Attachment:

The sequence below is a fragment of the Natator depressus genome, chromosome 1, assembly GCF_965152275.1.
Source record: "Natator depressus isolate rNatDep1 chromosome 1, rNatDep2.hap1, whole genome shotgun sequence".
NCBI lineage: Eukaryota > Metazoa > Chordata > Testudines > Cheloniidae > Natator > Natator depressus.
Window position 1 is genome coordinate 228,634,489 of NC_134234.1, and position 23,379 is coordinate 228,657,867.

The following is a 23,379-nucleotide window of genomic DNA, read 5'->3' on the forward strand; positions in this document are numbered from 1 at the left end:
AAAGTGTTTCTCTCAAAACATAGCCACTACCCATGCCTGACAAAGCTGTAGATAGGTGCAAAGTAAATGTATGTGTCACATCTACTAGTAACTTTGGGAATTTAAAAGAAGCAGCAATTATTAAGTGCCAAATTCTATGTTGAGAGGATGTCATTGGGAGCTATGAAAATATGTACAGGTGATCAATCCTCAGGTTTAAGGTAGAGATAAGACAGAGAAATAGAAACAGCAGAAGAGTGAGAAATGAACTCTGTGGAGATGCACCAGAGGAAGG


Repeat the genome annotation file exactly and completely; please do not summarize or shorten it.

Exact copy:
The sequence below is a fragment of the Natator depressus genome, chromosome 1, assembly GCF_965152275.1.
Source record: "Natator depressus isolate rNatDep1 chromosome 1, rNatDep2.hap1, whole genome shotgun sequence".
NCBI lineage: Eukaryota > Metazoa > Chordata > Testudines > Cheloniidae > Natator > Natator depressus.
Window position 1 is genome coordinate 228,634,489 of NC_134234.1, and position 23,379 is coordinate 228,657,867.

The following is a 23,379-nucleotide window of genomic DNA, read 5'->3' on the forward strand; positions in this document are numbered from 1 at the left end:
AAAGTGTTTCTCTCAAAACATAGCCACTACCCATGCCTGACAAAGCTGTAGATAGGTGCAAAGTAAATGTATGTGTCACATCTACTAGTAACTTTGGGAATTTAAAAGAAGCAGCAATTATTAAGTGCCAAATTCTATGTTGAGAGGATGTCATTGGGAGCTATGAAAATATGTACAGGTGATCAATCCTCAGGTTTAAGGTAGAGATAAGACAGAGAAATAGAAACAGCAGAAGAGTGAGAAATGAACTCTGTGGAGATGCACCAGAGGAAGG